Took the bus to work again. I'm wussing out in the mornings with a 20% chance of precipitation in 45F weather. How exactly do I think I'm going to adjust to biking to work in the snow and ice?
One funny thing happened on the bus: the 4 bus runs up Bryant, turns right on 31st St, then left two blocks later on Lyndale and takes that into Downtown. There's a bus stop just at the corner of Lyndale and 31st, so the bus driver has to pull over immediately after turning to pick up anyone waiting there.
There was a very intelligent-looking young woman at that bus stop this morning. She had long natural hair twisted up and pinned in a loose, attractive style, librarian glasses, a long wool coat, and a certain knowing half-smirk on her face. Something about how she carried herself suggested that she was very into women's issues and was probably very fond of a South American nation or two.
However, she wasn't immediately apparent. She was hiding behind the bus shelter while waiting for the bus, so the driver never saw her and sailed on past. She flung up her arm and trotted up the sidewalk in shoes that were not designed for running, and a young woman in the back of the bus hollered for the bus driver to stop for her. He did, in fact, to my surprise, and the educated-looking woman clopped up and caught her bus. She sat a few seats up from me, and a homeless woman behind her made a big deal of letting the young woman know that she was the one who told the bus driver to pull over for her. This, of course, was not true at all.
The young woman thanked her. "I was waiting there for ten minutes!" she said. "I couldn't believe he just blew past me like that!" Apparently, whatever she might know about women's issues or Brazil, she had no grasp of perspective. Because she was obvious from one direction of traffic, she assumed she was obvious from all directions of traffic and could not conceive that a bus coming from the south could not see her standing on the north side of a bus shelter.
So I saw this taxi driver pulled over by a cop. My first thought was, Holy crap, what does a taxi driver have to do to get pulled over? Because they're insane, they're reckless, and they're at the least inconsiderate. They're constantly running lights, jockeying between lanes, wedging themselves between cars and pedestrians. I could not conceive what over-the-top act a taxi driver could finally have performed to attract police attention.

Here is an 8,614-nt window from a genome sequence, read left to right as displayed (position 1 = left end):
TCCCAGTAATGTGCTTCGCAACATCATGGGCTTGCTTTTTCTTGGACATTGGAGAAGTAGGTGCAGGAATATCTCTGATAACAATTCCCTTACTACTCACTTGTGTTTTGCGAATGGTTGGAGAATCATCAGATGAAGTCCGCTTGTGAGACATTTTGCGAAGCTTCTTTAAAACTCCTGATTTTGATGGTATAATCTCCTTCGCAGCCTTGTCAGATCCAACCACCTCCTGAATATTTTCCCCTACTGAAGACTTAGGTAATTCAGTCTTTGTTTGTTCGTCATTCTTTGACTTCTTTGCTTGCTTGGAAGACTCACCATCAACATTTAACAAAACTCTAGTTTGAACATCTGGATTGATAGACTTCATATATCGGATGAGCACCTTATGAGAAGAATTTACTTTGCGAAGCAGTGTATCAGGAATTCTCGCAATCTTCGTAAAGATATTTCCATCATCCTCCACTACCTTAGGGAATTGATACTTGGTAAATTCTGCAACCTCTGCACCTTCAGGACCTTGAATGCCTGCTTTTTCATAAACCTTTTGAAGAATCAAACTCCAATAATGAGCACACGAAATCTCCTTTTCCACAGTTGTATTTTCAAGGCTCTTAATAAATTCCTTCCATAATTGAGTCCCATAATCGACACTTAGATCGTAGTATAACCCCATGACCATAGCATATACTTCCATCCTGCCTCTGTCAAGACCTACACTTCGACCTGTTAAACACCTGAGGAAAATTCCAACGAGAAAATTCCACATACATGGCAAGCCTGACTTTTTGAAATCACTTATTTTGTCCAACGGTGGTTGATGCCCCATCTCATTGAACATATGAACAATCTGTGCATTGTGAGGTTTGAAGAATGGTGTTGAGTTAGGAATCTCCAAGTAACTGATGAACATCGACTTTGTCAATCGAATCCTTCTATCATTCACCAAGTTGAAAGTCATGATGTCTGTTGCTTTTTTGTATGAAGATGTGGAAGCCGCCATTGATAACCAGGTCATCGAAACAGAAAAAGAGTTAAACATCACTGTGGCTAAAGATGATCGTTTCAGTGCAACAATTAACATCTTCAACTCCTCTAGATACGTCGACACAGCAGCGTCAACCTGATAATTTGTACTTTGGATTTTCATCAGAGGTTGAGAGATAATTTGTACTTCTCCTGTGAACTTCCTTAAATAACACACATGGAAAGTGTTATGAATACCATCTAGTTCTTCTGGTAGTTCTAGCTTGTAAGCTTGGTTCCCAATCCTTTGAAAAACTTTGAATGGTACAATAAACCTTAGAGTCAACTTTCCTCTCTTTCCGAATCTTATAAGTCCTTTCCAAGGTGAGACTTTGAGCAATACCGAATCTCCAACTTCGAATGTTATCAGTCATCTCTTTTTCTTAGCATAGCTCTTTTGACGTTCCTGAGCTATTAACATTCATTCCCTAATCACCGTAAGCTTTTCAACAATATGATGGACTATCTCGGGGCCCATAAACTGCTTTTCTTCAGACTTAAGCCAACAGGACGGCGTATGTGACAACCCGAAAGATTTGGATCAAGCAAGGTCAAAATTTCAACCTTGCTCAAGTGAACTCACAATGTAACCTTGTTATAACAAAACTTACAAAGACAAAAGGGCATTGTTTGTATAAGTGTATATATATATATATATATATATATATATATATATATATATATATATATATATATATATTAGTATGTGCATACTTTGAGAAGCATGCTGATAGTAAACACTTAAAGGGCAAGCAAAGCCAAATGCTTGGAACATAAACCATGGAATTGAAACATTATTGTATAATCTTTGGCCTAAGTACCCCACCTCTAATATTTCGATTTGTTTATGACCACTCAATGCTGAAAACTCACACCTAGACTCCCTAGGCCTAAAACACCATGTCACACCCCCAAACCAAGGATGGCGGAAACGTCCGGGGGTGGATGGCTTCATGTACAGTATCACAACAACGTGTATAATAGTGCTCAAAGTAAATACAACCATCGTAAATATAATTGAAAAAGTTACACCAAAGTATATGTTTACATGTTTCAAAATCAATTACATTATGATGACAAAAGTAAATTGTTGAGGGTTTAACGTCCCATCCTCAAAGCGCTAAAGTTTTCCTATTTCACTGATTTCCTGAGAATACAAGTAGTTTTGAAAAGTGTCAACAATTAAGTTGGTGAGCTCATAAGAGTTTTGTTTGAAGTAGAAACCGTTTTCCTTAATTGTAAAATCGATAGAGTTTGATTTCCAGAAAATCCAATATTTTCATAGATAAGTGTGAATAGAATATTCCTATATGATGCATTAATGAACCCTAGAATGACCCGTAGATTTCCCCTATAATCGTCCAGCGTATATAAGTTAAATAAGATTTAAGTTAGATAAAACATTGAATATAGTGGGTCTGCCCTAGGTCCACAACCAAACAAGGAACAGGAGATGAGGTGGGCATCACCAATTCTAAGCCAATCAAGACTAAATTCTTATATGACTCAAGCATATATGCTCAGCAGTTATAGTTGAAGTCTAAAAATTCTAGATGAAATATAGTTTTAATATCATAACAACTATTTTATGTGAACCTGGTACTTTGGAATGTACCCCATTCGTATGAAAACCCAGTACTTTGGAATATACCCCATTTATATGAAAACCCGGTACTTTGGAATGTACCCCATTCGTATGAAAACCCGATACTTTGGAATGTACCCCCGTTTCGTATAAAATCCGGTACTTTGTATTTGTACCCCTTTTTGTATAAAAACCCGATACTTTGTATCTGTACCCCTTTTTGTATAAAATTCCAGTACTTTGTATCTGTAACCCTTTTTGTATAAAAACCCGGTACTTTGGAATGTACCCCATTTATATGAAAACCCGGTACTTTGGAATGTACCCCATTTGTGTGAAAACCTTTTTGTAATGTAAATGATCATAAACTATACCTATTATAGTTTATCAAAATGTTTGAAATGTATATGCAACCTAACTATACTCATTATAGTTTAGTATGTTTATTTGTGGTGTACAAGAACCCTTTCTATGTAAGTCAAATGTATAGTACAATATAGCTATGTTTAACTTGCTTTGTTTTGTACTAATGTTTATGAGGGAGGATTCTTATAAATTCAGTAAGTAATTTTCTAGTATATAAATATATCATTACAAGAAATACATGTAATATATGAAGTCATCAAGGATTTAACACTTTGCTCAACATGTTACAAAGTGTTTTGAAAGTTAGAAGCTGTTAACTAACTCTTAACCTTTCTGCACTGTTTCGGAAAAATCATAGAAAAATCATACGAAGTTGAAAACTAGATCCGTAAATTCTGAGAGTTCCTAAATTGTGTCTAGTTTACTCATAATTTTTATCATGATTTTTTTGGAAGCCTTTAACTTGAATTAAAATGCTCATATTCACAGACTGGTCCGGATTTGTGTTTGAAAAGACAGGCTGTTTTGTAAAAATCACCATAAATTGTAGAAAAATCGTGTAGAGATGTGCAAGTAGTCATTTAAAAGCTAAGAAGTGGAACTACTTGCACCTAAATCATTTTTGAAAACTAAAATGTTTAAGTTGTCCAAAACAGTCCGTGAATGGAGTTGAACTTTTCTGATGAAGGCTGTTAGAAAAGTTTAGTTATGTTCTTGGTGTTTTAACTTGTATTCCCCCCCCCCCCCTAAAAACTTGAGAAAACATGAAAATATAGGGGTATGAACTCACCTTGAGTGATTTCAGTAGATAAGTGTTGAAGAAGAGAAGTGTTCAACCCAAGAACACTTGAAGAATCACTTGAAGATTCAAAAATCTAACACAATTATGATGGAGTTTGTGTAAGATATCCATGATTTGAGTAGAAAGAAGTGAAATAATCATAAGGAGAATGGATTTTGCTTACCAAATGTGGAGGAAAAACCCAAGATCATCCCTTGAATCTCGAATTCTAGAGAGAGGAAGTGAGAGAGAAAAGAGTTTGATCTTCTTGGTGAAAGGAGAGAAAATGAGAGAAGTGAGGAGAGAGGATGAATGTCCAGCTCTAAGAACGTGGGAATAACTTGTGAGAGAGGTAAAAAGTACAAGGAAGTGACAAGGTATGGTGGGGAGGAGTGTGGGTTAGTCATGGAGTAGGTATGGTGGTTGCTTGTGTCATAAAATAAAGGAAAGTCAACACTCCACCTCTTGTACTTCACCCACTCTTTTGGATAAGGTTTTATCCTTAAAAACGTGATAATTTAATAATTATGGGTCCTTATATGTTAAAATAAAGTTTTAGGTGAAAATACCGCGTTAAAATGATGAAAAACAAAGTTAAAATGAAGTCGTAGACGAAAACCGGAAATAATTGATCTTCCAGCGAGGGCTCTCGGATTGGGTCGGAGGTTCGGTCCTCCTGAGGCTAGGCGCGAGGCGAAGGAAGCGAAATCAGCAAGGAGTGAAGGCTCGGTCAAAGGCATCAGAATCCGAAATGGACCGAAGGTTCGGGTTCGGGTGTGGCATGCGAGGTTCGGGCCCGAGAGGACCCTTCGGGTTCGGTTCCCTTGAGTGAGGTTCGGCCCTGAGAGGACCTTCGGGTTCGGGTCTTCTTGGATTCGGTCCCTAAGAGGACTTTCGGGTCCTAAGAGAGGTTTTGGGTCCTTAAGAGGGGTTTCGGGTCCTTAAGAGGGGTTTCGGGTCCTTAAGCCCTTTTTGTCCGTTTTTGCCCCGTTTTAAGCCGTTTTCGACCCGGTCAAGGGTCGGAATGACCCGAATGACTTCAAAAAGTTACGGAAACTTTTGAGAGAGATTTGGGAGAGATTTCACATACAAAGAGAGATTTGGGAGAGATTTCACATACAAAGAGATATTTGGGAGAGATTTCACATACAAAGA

Then it turned out the driver had some class of medical condition. When the ambulance arrived they hauled him out of his car and he looked dazed, gasping for breath, arms held stiffly to his sides and legs slightly bowed. He did not appear to have practiced a career of hygiene and proper nutrition, so I imagine his life finally caught up with him, whether it was a diabetic shock or coronary disease. An EMT got some defibrillator paddles ready as a peace officer steadied the taxi driver on his feet and led him away from his cab. But I kept on walking and missed the denouement.
Today I tried this ill-conceived Starbucks taste test, promoting their new VIA coffee. Heard about it on Facebook. I don't know what the salient characteristics of VIA are, and the taste test was haphazardly structured. I was given two small paper cups of coffee samples and I took my time sensing them: the cup marked with a X was mild and creamy, and the cup marked with an O was bright and tangy.
The clerk said, "Excellent! Now, which one is Pike's and which is VIA?"
How on God's green Earth am I supposed to know this? I've never had Pike's (and I don't even know what brand this is supposed to be) and of course I've never had VIA because it's new! Not only that, they're two completely different flavors, with only color and temperature in common. Guessing that the bright, sharp flavor might be a more popular, common brew, and assuming that Pike's is a popular (somewhere) competitor's blend, I supposed the creamy one was VIA and the clerk congratulated me on my success. I was awarded a coupon, which I would've received even if I'd guessed wrongly.
Great "taste test," guys. The difference between this and a tray of samples is that I got to hold up a line of paying customers while picking apart the flavors of each sample.
And over lunch I tried out a new place: Turby's Pizza, on the Skyway level of the Baker Center. It boasts being the only oven-baked pizza in Downtown, which I'm pretty sure is patently untrue.
Also, it's lousy pizza. It's just greasy with a tough, resistant crust and there was nothing noteworthy in its ingredients or seasoning.
It was interesting to note that the intelligent-looking young woman from the bus this morning was working the cash register here, though.